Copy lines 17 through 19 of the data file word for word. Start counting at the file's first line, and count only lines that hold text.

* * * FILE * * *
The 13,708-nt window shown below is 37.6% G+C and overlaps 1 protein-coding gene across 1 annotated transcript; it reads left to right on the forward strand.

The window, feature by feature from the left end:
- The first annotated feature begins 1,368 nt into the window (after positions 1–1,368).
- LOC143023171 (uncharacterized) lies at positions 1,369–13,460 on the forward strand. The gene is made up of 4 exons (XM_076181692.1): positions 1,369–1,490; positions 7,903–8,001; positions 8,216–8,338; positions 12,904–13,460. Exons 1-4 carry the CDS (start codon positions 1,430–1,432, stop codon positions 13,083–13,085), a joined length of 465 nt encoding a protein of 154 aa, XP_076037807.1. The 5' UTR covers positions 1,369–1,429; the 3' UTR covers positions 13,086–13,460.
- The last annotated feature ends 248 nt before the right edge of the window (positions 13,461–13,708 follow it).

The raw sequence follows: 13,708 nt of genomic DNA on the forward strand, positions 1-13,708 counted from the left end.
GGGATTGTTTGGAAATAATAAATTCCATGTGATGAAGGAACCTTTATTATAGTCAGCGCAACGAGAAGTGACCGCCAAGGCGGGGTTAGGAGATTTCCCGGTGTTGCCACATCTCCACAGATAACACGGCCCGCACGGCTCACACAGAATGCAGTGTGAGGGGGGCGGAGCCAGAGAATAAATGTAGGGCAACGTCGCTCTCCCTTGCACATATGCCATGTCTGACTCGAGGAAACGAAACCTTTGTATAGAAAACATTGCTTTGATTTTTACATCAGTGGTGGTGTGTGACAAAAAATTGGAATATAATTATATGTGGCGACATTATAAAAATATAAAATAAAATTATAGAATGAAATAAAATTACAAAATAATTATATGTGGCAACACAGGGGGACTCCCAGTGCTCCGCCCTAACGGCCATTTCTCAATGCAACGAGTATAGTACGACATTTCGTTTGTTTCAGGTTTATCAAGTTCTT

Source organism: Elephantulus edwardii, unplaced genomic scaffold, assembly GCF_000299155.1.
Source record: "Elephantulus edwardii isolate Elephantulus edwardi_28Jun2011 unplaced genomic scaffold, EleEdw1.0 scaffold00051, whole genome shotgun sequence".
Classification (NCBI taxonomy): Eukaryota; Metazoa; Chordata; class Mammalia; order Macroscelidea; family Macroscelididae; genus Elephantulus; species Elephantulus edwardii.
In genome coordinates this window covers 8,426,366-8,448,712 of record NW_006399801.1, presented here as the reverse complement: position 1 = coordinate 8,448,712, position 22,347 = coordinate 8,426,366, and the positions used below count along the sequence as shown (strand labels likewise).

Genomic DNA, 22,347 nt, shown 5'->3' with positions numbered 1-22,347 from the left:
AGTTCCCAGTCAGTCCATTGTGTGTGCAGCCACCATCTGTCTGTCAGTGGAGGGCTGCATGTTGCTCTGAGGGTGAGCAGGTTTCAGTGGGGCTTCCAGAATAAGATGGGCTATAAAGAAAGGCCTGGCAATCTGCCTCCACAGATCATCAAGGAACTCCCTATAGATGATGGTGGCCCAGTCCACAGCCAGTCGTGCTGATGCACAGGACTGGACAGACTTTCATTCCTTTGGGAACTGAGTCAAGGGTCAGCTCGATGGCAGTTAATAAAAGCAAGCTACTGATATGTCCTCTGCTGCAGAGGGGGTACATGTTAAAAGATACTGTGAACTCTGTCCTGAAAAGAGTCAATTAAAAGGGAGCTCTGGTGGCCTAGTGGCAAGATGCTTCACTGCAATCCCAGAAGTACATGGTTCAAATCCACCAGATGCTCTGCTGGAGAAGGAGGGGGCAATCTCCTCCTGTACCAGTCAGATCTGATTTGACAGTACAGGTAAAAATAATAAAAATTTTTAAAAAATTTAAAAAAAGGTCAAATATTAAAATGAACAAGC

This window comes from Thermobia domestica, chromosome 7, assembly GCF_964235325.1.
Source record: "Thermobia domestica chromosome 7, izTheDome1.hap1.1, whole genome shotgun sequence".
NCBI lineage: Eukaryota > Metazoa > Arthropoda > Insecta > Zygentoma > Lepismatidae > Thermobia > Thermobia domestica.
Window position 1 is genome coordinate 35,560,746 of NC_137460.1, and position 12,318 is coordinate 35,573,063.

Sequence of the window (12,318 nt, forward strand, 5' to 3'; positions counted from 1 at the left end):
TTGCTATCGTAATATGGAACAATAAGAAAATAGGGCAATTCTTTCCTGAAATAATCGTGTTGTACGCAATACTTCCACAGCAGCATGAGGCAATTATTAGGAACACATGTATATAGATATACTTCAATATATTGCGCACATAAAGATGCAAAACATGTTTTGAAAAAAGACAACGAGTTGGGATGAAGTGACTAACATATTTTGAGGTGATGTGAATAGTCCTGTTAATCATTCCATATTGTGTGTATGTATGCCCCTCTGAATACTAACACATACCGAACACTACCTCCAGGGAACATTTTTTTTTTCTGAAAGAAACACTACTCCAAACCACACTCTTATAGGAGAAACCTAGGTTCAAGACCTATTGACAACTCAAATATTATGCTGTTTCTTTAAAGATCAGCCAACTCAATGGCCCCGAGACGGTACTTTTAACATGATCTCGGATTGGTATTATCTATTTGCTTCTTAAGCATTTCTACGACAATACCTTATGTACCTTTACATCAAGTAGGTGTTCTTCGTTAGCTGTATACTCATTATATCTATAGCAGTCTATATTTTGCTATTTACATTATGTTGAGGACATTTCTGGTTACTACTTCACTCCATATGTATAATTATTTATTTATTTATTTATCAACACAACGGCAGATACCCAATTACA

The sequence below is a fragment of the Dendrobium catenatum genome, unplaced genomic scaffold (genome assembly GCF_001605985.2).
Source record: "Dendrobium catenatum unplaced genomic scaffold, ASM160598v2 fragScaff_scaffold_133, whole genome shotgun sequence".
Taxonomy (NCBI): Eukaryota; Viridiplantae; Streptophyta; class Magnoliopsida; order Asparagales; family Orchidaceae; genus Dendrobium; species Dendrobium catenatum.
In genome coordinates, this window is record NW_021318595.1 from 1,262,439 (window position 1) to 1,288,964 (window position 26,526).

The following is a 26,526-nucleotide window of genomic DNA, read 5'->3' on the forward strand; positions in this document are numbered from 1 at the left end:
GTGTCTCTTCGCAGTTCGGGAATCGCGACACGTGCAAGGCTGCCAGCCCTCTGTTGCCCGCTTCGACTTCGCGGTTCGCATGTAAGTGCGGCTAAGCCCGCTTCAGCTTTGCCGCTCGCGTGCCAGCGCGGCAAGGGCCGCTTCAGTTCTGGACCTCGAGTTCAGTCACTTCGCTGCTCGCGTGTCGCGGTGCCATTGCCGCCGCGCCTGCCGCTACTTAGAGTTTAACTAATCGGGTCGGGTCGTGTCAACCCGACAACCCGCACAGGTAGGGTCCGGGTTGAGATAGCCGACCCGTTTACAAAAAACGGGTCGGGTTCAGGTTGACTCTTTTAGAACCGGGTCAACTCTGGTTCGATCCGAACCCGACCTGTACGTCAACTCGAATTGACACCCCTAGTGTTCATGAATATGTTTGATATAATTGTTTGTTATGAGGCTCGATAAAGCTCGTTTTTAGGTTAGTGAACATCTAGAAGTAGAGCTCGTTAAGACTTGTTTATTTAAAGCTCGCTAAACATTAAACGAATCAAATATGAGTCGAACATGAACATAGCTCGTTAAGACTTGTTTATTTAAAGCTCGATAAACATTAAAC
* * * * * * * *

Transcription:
Window position 1 is genome coordinate 35,560,746 of NC_137460.1, and position 12,318 is coordinate 35,573,063.

Sequence of the window (12,318 nt, forward strand, 5' to 3'; positions counted from 1 at the left end):
TTGCTATCGTAATATGGAACAATAAGAAAATAGGGCAATTCTTTCCTGAAATAATCGTGTTGTACGCAATACTTCCACAGCAGCATGAGGCAATTATTAGGAACACATGTATATAGATATACTTCAATATATTGCGCACATAAAGATGCAAAACATGTTTTGAAAAAAGACAACGAGTTGGGATGAAGTGACTAACATATTTTGAGGTGATGTGAATAGTCCTGTTAATCATTCCATATTGTGTGTATGTATGCCCCTCTGAATACTAACACATACCGAACACTACCTCCAGGGAACATTTTTTTTTTCTGAAAGAAACACTACTCCAAACCACACTCTTATAGGAGAAACCTAGGTTCAAGACCTATTGACAACTCAAATATTATGCTGTTTCTTTAAAGATCAGCCAACTCAATGGCCCCGAGACGGTACTTTTAACATGATCTCGGATTGGTATTATCTATTTGCTTCTTAAGCATTTCTACGACAATACCTTATGTACCTTTACATCAAGTAGGTGTTCTTCGTTAGCTGTATACTCATTATATCTATAGCAGTCTATATTTTGCTATTTACATTATGTTGAGGACATTTCTGGTTACTACTTCACTCCATATGTATAATTATTTATTTATTTATTTATCAACACAACGGCAGATACCCAATTACA